But years pass, and there are no children. Alex and his wife see doctors, and learn there will probably never be children. He loses himself in the restaurant; he drinks too much. His wife begins making frequent trips to her hometown. The dull ache of infertility settles between them, and the marriage fails.

Alex shoves aside his losses and holds on to the restaurant. He builds a lounge, where soon he’ll dance nights away with a new wife, and new hopes. She is stunning, big-breasted and doe-eyed, tall and blonde, with passions that match his. Together, their passions fuel a sense of fearlessness and indestructibility. They will have a child, of course they will, and until then they will drink and dance and pour money into the restaurant, because they cannot fail.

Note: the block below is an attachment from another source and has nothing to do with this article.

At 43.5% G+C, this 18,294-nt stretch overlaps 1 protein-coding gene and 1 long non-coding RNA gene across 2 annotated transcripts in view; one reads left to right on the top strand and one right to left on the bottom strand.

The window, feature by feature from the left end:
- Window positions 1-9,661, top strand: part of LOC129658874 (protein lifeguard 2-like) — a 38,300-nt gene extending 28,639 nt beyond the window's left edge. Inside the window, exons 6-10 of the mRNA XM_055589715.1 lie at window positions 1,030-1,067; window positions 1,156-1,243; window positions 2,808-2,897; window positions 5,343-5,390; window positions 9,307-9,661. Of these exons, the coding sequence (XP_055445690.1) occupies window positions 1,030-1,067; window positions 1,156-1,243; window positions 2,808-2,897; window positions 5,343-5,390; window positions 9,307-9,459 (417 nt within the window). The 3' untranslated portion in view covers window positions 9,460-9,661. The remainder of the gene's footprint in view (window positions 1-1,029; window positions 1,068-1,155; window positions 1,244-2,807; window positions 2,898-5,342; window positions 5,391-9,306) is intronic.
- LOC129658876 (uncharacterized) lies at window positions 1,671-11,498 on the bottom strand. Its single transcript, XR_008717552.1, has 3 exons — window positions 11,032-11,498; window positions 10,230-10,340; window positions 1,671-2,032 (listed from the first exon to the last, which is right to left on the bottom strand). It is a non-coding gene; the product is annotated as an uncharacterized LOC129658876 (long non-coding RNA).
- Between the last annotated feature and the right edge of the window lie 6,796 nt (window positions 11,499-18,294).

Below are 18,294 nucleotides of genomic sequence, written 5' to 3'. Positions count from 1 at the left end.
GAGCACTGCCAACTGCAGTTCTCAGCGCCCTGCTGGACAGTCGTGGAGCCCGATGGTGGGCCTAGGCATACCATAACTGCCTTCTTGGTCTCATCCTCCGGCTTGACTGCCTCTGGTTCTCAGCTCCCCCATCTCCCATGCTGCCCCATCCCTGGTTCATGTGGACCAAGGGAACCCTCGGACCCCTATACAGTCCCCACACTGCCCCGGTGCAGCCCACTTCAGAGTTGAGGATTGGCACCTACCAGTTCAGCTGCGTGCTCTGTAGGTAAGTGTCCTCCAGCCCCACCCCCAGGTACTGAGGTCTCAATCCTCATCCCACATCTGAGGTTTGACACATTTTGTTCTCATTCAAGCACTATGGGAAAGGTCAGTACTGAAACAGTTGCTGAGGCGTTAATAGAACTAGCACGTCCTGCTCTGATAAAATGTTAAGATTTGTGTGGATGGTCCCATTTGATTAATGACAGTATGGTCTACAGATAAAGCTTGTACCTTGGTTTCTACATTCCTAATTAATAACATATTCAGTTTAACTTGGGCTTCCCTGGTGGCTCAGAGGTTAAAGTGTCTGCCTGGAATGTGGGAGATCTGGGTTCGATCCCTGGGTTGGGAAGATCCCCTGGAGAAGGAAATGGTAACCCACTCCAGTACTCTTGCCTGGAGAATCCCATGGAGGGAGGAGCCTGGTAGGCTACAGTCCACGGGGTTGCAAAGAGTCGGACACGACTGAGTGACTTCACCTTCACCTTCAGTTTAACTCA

Ten years later, there are still no children, and now there is no money. The restaurant folds. The divorce papers are drawn up. Alex loses his father. He loses everything.

Just north of the slow quiet skies of Tucson, a valley cradled among mountains blazes with sprawling growth. It is here, in Phoenix, that a man can lose himself in the bright noise and blurred speed of the city. His brothers have built a business in commercial painting, and Alex joins them, spending his days taping and brushing, trimming and spraying, and listening to the smooth familiar drone of his older brothers’ teasing. They contract with a preschool, and paint the walls in glossy reds and greens and yellows and blues. Alex, now in his forties, accepts that this brightly colored world is probably beyond his reach. He meets a woman with children of her own, teenagers, and they cautiously begin to know each other. She is done having children, and he is fine with that. Not every man is meant to be a father.